BY ART BUKOWSKI
TRAVERSE CITY — A downstate prosecutor said he can't prove a former Meijer Inc. lawyer lied under oath during proceedings for a local official's lawsuit against the retail giant.
Kent County Prosecutor William A. Forsyth won't issue a perjury charge against former Meijer attorney Timothy Stoepker of Dickinson Wright PLLC in Grand Rapids. Grand Traverse County Prosecutor Al Schneider asked Forsyth to investigate because the incident occurred during a deposition in Kent County in 2007.
Forsyth said there's not enough evidence Stoepker committed perjury, especially since questions that prompted the alleged perjury were "ambiguous, compound and imprecise."
"Although ... questions were perfectly legitimate, their ambiguity eliminates the possibility of proving perjury beyond a reasonable doubt," Forsyth wrote in a statement. "As such, we decline to authorize charges or to conduct any further investigation."
Schneider didn't argue with Forysth's decision.
"I'm not surprised. It's a reasonable response," Schneider said. "The questions were not artfully put to the witness, and the prosecutor's last remark was that the ambiguity and imprecision would not lead to proof beyond a reasonable doubt ... that's a reasonable assessment."
Former Acme Township Treasurer Bill Boltres filed a harassment suit against Meijer in 2007 after the retailer sued him and other Acme officials for opposing a proposed new store on M-72 in the township.
The suit revealed that Meijer hired a public relations firm to run a secret and illegal campaign to recall the Acme Township board in 2007, and earlier spent money to sway a 2005 referendum election.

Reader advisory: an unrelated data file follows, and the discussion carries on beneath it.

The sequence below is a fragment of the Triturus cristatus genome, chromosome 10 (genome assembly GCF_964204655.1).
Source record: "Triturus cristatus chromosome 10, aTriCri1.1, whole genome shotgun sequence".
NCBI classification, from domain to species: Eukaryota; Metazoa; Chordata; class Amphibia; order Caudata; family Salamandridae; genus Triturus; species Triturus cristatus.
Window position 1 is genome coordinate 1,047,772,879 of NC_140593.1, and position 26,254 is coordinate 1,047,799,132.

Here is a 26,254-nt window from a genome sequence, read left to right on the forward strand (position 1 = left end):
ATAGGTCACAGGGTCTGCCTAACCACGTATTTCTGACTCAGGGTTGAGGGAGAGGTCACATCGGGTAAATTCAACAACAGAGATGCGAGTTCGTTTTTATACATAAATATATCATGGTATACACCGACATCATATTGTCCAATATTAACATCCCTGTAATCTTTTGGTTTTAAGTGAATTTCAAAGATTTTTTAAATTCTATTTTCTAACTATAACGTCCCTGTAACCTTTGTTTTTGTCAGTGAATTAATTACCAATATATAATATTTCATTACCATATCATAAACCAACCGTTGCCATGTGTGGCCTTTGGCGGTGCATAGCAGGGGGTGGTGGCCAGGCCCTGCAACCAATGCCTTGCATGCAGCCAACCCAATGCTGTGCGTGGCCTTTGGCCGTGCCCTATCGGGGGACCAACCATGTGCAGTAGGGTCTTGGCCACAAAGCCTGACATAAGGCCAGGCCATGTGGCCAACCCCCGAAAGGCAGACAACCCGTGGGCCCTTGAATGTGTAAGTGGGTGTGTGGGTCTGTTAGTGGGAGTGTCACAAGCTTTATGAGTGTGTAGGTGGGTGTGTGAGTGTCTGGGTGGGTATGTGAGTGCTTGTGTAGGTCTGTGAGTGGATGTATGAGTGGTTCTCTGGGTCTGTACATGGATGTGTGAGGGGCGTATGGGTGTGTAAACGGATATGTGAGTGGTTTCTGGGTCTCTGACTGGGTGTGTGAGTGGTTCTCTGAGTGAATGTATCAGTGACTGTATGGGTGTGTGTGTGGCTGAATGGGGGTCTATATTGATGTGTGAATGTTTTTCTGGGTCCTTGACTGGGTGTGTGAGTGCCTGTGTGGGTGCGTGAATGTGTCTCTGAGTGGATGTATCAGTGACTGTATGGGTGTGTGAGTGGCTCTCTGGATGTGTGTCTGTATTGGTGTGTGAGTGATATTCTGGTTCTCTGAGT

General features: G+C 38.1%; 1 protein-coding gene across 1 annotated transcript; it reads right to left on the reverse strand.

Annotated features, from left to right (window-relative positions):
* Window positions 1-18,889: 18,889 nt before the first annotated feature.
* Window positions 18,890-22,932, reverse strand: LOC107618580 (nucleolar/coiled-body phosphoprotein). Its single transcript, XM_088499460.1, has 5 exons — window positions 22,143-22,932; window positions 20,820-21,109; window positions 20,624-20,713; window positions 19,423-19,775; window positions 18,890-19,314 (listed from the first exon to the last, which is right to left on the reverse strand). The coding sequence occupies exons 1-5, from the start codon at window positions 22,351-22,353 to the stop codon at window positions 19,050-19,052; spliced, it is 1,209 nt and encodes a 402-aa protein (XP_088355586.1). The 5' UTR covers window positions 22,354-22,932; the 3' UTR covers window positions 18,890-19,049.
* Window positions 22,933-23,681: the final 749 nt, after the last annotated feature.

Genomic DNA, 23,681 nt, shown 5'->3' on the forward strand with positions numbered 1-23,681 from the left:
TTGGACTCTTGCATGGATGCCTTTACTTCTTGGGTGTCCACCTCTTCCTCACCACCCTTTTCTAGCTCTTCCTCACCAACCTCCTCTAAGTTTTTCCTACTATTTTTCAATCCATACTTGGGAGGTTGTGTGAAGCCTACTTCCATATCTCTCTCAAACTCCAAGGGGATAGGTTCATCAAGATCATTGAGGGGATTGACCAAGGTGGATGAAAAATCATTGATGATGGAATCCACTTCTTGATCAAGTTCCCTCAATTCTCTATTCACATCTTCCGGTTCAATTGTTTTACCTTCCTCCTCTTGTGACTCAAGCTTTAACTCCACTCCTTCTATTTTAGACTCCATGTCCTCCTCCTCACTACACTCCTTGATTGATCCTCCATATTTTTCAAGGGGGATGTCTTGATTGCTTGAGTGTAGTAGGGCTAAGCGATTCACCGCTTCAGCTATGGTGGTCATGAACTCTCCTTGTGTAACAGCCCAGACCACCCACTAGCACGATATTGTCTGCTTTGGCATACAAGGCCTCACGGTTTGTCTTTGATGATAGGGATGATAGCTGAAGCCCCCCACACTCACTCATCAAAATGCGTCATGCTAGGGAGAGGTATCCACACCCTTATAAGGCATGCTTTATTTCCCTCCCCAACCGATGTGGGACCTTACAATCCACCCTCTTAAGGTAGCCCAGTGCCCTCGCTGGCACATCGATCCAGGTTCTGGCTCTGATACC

Stoepker testified under oath in a videotaped deposition in Boltres' suit that he had no knowledge of Meijer's involvement in the 2005 election.
Stoepker answered: "I have no knowledge of that at all" when asked "Can you tell me how big a role Meijer took in the election, the referendum, or the moratorium or election up there?"
Documents that arose during the suit indicated Stoepker was aware of the plan, Schneider said, and a witness later confirmed Stoepker's involvement.
Forsyth contends "big," "role," and other parts of the question are too ambiguous, and said the same of another question asked of Stoepker about what contributions Meijer made to local political supporters.
Thirteenth Circuit Court Judge Philip E. Rodgers, the judge who oversaw all litigation between Meijer and Acme Township officials, filed a complaint with the Michigan Attorney Grievance Commission alleging that Stoepker lied. He still believes that, regardless of Forsyth's decision.
"Mr. Stoepker is a highly experienced and very sophisticated litigator, and he apparently was not confused, as he knows of his right to ask for clarification," Rodgers said. "It is my opinion, and that is why I referred this to the Attorney Grievance Commission, that he well understood the question and gave a false answer."
Neither Stoepker nor his attorney, Cadillac-based Roger Wotila, returned calls for comment.
Denny Rohn is president of Concerned Citizens of Acme Township, a group that opposed Meijer's development plans. She isn't happy with Forsyth's decision.
"I am absolutely disgusted that the prosecutor is going to drop this," she said. "If our system continues to condone illegal behavior and lies, the prosecutor should be ashamed."
Meijer eventually paid more than $4.2 million to settle lawsuits filed by former and current township officials, and Meijer paid a $190,000 fine to the Michigan Secretary of State for its admitted violation of campaign-finance laws tied to Acme elections.